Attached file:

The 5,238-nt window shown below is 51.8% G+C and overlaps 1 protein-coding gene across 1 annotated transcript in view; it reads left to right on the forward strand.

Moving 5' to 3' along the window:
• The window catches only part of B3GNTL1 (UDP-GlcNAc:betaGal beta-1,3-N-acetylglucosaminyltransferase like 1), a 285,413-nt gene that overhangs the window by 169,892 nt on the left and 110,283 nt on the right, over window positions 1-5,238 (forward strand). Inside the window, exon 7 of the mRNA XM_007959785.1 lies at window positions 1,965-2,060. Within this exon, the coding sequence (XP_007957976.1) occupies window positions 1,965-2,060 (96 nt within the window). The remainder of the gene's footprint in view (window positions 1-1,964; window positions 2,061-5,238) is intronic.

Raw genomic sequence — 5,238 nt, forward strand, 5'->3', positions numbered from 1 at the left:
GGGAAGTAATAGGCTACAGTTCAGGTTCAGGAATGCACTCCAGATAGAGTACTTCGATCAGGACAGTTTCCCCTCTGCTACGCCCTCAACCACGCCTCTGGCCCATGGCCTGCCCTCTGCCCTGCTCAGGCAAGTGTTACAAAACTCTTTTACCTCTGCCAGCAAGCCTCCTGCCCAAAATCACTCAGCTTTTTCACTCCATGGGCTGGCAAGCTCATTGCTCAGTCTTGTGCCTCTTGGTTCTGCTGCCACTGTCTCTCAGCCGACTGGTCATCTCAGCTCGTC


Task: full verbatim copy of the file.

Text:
The 5,238-nt window shown below is 51.8% G+C and overlaps 1 protein-coding gene across 1 annotated transcript in view; it reads left to right on the forward strand.

Moving 5' to 3' along the window:
• The window catches only part of B3GNTL1 (UDP-GlcNAc:betaGal beta-1,3-N-acetylglucosaminyltransferase like 1), a 285,413-nt gene that overhangs the window by 169,892 nt on the left and 110,283 nt on the right, over window positions 1-5,238 (forward strand). Inside the window, exon 7 of the mRNA XM_007959785.1 lies at window positions 1,965-2,060. Within this exon, the coding sequence (XP_007957976.1) occupies window positions 1,965-2,060 (96 nt within the window). The remainder of the gene's footprint in view (window positions 1-1,964; window positions 2,061-5,238) is intronic.

Raw genomic sequence — 5,238 nt, forward strand, 5'->3', positions numbered from 1 at the left:
GGGAAGTAATAGGCTACAGTTCAGGTTCAGGAATGCACTCCAGATAGAGTACTTCGATCAGGACAGTTTCCCCTCTGCTACGCCCTCAACCACGCCTCTGGCCCATGGCCTGCCCTCTGCCCTGCTCAGGCAAGTGTTACAAAACTCTTTTACCTCTGCCAGCAAGCCTCCTGCCCAAAATCACTCAGCTTTTTCACTCCATGGGCTGGCAAGCTCATTGCTCAGTCTTGTGCCTCTTGGTTCTGCTGCCACTGTCTCTCAGCCGACTGGTCATCTCAGCTCGTC